Blooming at the start of March

In recent days I’ve seen magnolias blooming in the area, with most of the flowers damaged by frost so that the edges are brown. It’s not particularly unusual for these to be flowering in early March, just as the damage is typical. By good fortune rather than good planning, I planted ‘Royal Star’, ‘Jane’, and ‘Dr. Merrill’ magnolias at the partially shaded forest’s edge that borders the property, and with only filtered late winter sun the blooms are at least a week away. Then, they are less likely to be injured by cold nights that are fairly certain to occur through March.

There have been a variety of blooms in the garden through January and February, but most are flowers that are tolerant of sub-freezing temperatures so that they are not damaged. The exception is ‘Winter’s Interlude’ camellia (above) that is supposed to flower in November, but almost never does in my garden. In recent years the fat buds have refused to bloom at all, but with consistently warm winter weather the flowers began to open late in January and have continued into early March. Now, the blooms are less likely to be frost damaged, though there’s still a bit of brown along the edges.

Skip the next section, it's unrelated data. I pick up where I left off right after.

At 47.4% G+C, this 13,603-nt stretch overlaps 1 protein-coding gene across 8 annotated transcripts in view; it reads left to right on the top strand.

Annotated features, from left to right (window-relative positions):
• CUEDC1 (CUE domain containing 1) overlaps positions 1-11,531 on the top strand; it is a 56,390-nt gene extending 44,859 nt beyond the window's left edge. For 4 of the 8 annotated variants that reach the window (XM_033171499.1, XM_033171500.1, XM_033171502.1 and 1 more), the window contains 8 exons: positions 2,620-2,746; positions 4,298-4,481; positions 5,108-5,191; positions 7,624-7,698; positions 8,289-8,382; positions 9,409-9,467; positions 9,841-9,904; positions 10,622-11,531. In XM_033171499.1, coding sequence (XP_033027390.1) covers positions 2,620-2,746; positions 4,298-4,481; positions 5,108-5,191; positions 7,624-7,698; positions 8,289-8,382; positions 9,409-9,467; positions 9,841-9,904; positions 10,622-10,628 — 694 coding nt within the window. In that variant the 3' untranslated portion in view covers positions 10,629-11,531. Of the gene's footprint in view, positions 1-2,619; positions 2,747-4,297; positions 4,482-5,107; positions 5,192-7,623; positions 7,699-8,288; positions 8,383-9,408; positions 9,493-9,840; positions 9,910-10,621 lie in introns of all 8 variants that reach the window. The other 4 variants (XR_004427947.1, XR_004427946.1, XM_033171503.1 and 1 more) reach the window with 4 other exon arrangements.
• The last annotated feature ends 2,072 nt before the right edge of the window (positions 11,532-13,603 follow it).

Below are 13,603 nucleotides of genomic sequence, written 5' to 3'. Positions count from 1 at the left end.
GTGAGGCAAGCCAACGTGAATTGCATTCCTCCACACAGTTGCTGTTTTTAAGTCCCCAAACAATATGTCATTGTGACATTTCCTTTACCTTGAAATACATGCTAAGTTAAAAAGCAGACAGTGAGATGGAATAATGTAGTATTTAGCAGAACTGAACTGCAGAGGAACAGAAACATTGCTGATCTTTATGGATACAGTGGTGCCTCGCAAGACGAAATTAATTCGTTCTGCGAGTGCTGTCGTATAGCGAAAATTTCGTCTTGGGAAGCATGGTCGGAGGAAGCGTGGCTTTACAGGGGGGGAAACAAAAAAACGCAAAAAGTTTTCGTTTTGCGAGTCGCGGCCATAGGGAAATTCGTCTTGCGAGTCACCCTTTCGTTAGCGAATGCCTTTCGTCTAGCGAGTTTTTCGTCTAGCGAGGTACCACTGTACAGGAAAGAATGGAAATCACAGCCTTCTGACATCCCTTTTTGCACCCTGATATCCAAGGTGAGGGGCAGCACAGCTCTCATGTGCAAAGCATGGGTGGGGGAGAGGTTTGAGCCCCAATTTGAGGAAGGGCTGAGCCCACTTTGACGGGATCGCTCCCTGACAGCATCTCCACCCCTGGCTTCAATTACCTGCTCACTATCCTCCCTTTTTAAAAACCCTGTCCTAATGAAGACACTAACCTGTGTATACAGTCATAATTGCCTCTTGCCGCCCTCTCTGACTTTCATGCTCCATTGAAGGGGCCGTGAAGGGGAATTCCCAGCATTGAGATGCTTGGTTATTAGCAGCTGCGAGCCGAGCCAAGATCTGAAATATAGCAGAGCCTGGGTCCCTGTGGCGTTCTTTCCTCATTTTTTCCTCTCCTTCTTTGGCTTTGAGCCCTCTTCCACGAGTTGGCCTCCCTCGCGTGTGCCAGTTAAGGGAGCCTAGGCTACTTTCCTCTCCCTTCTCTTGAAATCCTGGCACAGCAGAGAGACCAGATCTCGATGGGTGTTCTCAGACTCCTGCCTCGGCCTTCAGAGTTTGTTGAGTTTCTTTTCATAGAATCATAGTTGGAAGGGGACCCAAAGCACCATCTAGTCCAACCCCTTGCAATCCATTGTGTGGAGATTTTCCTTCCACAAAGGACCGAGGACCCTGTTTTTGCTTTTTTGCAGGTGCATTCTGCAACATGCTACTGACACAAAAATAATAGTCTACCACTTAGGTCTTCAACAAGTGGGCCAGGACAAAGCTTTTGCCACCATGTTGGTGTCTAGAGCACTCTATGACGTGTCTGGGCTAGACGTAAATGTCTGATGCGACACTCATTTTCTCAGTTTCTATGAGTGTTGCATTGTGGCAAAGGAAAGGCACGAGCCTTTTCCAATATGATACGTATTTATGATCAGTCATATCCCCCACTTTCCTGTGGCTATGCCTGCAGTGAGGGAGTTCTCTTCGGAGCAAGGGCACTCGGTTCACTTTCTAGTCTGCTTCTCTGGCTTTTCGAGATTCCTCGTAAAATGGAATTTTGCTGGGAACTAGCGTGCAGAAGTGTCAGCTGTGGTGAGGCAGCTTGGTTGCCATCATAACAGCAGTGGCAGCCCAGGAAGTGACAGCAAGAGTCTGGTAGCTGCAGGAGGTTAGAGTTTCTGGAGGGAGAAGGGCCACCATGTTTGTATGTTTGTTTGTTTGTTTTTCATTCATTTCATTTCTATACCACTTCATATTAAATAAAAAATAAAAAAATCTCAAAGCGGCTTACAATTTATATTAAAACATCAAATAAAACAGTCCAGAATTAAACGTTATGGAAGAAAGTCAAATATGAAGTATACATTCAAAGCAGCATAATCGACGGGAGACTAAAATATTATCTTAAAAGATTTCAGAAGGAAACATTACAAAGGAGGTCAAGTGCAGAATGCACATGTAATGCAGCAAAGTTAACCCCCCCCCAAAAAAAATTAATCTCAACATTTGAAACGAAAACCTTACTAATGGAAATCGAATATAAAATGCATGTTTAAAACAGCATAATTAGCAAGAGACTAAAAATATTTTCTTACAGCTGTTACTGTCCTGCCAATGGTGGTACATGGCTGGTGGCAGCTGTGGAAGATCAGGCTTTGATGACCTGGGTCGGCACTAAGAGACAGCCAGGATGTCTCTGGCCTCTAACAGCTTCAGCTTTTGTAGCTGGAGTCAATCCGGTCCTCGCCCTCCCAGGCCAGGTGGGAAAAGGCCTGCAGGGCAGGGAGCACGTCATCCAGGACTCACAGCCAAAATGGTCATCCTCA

Finally, there are daffodils! They’re everywhere, but until a few days ago there were none blooming in my garden. The miniatures seem always to be the first to flower, and long ago I forgot which ones are ‘Tete-a-Tete’ (above) and which are ‘February Gold’. One is blooming now, and the other (that I usually refer to as ‘February Gold’) is at least a week away. I’m certain there are differences to distinguish one from the other, but I haven’t been concerned enough to do the research.

There are a few large flowered daffodils blooming now (above), but most are still in bud (below) and probably a week from opening. I don’t have a clue what the varieties are because I haven’t really cared. I want some short ones, some tall, mostly early varieties, and a couple that will extend the season. I’ve picked some yellows, whites, and others with a bit of each. I don’t think I’ve planted any orange daffodils, but maybe I don’t remember and I’ll see them next week. I suppose I should have kept notes recording what’s what, but I didn’t, and there are so many varieties that I’m certain that it’s hopeless to try to figure it out now.

But, I enjoy these late winter flowers no matter that I don’t know their proper names. I regularly forget peoples’ names, but this in no way diminishes that they are wonderful individuals, and that I enjoy their company (though in small doses since I seem to enjoy being around plants more than people).


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